When I previously asked what's responsible for slow software, a few answers I've received suggested it was a social and management problem:
This isn't a technical problem, it's a marketing and management problem.... Utimately, the product mangers are responsible to write the specs for what the user is supposed to get. Lots of things can go wrong: The product manager fails to put button response in the spec ... The QA folks do a mediocre job of testing against the spec ... if the product management and QA staff are all asleep at the wheel, we programmers can't make up for that. —Bob Murphy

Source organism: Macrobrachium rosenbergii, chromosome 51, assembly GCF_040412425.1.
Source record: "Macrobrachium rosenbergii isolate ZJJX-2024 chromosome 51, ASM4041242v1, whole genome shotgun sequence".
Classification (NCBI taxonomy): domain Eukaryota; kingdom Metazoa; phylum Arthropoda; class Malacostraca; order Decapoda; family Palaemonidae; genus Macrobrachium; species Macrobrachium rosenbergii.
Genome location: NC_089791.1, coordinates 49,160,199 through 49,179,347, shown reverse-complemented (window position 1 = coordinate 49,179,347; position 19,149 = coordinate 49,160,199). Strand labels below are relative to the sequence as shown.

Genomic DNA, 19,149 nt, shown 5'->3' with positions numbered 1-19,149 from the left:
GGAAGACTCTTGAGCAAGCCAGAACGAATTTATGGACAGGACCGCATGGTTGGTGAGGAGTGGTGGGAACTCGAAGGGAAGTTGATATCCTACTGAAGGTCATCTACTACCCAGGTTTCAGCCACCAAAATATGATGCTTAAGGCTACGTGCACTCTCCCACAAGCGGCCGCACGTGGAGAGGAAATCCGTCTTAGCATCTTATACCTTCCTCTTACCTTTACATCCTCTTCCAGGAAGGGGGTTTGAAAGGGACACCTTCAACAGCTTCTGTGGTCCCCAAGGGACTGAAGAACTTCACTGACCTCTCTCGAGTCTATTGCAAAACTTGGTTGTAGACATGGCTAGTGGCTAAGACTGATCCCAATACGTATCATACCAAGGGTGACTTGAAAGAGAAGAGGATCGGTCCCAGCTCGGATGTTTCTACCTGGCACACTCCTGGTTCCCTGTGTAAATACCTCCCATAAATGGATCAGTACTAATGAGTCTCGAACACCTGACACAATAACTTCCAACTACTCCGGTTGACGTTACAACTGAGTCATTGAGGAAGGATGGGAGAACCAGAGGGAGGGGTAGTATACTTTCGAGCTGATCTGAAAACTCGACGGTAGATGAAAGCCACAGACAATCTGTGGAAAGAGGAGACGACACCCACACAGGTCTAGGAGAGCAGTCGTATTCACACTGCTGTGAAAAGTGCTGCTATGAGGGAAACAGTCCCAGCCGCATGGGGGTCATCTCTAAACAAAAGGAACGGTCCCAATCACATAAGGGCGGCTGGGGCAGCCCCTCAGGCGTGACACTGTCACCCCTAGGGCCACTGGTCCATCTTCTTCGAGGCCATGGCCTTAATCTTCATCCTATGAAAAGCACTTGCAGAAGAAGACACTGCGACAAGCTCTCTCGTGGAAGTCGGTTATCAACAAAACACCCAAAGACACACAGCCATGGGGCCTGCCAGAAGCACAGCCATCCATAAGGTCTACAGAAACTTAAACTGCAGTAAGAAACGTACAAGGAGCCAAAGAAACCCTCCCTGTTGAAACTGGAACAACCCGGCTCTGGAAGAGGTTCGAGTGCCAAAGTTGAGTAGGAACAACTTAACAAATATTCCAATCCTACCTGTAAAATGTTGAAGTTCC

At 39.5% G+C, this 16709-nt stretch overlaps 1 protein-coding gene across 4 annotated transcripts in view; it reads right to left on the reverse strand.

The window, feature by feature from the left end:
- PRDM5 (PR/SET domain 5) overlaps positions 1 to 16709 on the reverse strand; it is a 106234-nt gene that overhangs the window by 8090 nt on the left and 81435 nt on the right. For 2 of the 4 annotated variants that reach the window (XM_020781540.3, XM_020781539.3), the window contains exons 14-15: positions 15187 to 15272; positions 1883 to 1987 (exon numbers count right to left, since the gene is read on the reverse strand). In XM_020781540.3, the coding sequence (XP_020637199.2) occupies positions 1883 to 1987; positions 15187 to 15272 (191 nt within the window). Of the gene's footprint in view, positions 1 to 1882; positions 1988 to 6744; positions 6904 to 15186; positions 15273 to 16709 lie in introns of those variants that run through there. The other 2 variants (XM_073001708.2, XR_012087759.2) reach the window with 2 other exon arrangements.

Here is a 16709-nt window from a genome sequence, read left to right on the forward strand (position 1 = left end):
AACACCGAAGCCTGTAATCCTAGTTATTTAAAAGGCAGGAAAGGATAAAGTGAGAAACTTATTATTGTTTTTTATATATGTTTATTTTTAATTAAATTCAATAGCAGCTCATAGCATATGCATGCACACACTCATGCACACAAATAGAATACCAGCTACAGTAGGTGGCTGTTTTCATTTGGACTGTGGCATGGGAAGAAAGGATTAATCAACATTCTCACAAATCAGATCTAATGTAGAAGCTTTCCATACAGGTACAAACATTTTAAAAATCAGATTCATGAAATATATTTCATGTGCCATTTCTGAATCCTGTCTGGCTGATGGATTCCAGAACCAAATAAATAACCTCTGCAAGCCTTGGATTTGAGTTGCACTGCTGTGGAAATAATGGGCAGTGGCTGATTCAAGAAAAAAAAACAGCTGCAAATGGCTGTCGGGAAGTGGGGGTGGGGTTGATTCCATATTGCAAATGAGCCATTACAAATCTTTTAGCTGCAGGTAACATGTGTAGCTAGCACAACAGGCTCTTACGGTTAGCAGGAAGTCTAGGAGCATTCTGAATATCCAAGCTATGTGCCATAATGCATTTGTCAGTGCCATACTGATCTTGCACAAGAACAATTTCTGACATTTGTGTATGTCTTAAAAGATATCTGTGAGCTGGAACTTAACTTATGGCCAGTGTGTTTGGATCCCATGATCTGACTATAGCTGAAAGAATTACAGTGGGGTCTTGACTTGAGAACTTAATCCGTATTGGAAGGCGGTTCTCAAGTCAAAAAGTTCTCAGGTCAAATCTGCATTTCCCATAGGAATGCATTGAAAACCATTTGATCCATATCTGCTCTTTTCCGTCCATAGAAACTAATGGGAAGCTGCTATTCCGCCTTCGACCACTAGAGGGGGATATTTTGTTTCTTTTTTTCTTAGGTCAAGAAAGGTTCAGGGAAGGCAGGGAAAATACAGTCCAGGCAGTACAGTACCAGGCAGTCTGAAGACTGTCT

People work on good-size apps. As they work, performance problems creep in, just like bugs. The difference is - bugs are "bad" - they cry out "find me, and fix me". Performance problems just sit there and get worse. Programmers often think "Well, my code wouldn't have a performance problem. Rather, management needs to buy me a newer/bigger/faster machine." The fact is, if developers periodically just hunt for performance problems (which is actually very easy) they could simply clean them out. —Mike Dunlavey
So, if this is a social problem, what social mechanisms can an organization put into place to avoid shipping slow software to its customers?